My very first inklings of how money worked came from my mom’s teachings—I learned the basics about jobs and credit cards from her (and then, you know, school and then living on my own and needing to figure everything out took over and taught me the rest). The point is, many of us wouldn’t know how to budget without the help of our parents. So, we posed a question to our moms: What’s your best advice for not blowing your money? And the major takeaways? They mostly all agreed that you should skip impulse buying, pay off your credit cards ASAP, and save save save. Here’s what they had to say…
Start saving immediately.
“Always put some money in savings or sound investments—even if it is just a little—starting yesterday.” — Terry (mom to our Human Resources Coordinator, Louisa)
Avoid impulse buys by giving yourself time.
“Avoid impulse buys. When you see something you think you have to have, walk away. Tell yourself you will give it a ‘think’ and come back for it later. Many times, you realize later, you don’t need it at all. When you continue to load up your credit card with little purchases, it’s amazing how much those small purchases can mount up to a big, big number. Write down what you spend on regular purchases in a given day or week—you’ll be surprised by how much you spend each month on that latte. When you have a pricey expenditure coming up, decide how much you want to spend ahead of time. Try to stick to it!” — Carol (mom to our Senior Video Producer, Anne)
Think before you buy, and look for bargains.
“Before buying anything, ask: ‘Need, or want?’ If ‘need,’ bargain shop for the best price first. Search online, look for coupons—even if you forgot to ahead of time, when in line to pay, start searching websites to see if you can find coupons online. Don’t be afraid to ask the cashier if any coupons are available—more often than not, they have extras at the register. Buy in bulk with coupons—stock up on the ‘need’ list that you use always (detergent, shampoo, paper products, etc.). When it’s a ‘want’ item, leave it behind, but maybe there’s a want you are willing to save up for (example: a new mattress or a purse)—then, gradually save up for it, but hunt for the best prices before jumping in on the splurge. Don’t fall for name brands—let the Kardashians of the world pay $100 for a daily moisturizer.” — Patty, (mom to our Marketplace Audience Development Manager, Lauren)
Use cash, not cards whenever you can.
“I would recommend paying cash for things other than bills whenever possible. It’s harder to throw actual dollars away!” — Nancy (mom to our Editorial Coordinator, Nora)
Keep it simple, give back, and prioritize your wants.
“Make a simple budget—don’t overthink it. You control your budget, it doesn’t control you. The key word is ‘simple’. Total all of your basic monthly expenses, subtract that from your monthly income. How do you manage the leftovers? Give a percentage away. Just once a day or once a week, treat someone to coffee, lunch or dinner. Turn to the person ahead of you in the checkout line and pay their bill—it’s incredibly rewarding. Give to your favorite charity. This will actually help you be less focused on yourself and you’ll become more thankful for what you have. Save 10 percent for an emergency. And the fun part (actually the crucial part that keeps you from spending every dime you make): make a list of what you want—when you write it out, it helps you to process without pressure. Prioritize with financial boundaries—what’s most important to you? Goals will help you keep them.” — Joni (mom to our Office Manager, Rachelle)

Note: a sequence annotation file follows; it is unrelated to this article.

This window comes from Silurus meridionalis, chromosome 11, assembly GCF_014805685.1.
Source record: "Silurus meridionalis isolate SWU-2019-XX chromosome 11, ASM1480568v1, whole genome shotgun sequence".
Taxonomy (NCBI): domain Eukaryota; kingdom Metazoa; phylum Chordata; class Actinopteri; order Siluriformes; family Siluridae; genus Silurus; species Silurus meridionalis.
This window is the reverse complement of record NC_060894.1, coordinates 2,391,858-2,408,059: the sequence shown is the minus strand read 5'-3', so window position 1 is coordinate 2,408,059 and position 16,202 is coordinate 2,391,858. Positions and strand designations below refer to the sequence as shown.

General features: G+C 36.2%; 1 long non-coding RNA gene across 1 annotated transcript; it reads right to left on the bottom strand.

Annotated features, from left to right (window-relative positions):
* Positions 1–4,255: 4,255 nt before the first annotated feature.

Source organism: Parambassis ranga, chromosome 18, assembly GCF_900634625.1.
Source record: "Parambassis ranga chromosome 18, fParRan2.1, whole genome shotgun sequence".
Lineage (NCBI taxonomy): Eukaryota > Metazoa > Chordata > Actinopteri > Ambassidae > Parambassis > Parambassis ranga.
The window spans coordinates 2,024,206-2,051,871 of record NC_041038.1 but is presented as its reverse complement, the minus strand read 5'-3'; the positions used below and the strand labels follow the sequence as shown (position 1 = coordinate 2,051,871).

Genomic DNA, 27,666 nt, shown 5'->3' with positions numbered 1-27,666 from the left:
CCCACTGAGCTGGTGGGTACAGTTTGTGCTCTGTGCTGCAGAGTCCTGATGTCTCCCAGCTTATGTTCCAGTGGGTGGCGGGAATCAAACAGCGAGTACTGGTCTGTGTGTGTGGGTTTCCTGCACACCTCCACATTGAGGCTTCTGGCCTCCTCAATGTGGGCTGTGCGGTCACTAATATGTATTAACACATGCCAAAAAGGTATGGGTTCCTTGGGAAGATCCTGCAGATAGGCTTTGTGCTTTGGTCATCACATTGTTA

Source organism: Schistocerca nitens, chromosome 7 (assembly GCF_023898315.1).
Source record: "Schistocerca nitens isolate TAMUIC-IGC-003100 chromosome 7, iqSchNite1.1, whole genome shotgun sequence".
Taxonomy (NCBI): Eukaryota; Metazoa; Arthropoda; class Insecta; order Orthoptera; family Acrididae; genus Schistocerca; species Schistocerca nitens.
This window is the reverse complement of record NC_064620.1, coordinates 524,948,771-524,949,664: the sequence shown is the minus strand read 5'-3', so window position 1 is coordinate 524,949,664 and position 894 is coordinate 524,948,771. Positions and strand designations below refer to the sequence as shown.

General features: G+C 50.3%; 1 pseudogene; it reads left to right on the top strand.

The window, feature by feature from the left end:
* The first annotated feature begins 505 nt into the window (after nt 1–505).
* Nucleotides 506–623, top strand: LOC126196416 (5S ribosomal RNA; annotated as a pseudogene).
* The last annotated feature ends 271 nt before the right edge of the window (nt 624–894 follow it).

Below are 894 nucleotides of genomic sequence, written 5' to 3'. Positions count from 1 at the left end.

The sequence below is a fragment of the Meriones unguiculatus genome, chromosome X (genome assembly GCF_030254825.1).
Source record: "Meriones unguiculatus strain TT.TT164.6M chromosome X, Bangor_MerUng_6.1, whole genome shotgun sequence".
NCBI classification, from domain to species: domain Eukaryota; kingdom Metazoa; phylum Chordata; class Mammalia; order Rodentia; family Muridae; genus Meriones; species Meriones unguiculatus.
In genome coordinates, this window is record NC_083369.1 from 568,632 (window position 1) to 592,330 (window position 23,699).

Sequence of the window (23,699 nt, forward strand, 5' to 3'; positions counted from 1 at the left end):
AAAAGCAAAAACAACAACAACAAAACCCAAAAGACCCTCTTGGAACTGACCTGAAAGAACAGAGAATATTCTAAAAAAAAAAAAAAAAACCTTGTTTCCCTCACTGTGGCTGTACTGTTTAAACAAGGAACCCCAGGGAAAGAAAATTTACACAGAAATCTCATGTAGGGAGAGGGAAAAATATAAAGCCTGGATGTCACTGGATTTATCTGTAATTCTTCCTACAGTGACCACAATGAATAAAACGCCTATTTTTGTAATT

Invest in your happiness, and live simply.
“Assuming you have money to ‘blow’ is a problem! That is never a good thing. My best advice is to avoid ‘quick fixes’ that lead to impulsivity and debt. It’s best to invest in improving your day-to-day experience; your daily routine and life. This can mean getting a babysitter more than you think you need to if you have young kids, taking a class to keep you interested, or taking time for just you—take day or weekend trips if possible. Once your day to day feels less stressful, that’s a good time to plan a bigger trip or investment (if you have the funds). When you know what you value, your choices become more clear. Living simply is always the answer, even if you have a lot of money.” — Maggie (mom to our Associate Sales Director, Grace)
Save with the future in mind.
“Start saving a percentage of every paycheck towards retirement and a long term savings goal. Stick with your budget and pay off whatever you charge every month, so not to carry over a balance.” — Katherina (mom to our Production Assistant, Anita)
Avoid keeping a credit card balance.
“Start saving for retirement as soon as you get your first job. After you get paid, put allotted monies aside for rent, bills, food and savings (the necessities) and then pay yourself. If you have extra money left over, either take less next paycheck, or treat yourself. Try never to buy things full price and always try to use coupons. If you use a credit card, always pay the bill off each month. You do not want to waste your money on interest payments.” — Mona (mom to our Sales Marketing Coordinator, Ariel)
Set aside more than you need, then save the rest.
“Figure out your highest monthly bill (of the ones that vary in cost) and use that amount for each, then divide by four and put it aside. Your rent or mortgage is always the same, so divide that by four. Add the two together and set that amount aside each week to budget for the month. Anything that’s left over, keep aside for savings or in case of emergency.” — Susan (my mom – Brittney, Assistant Lifestyle Editor)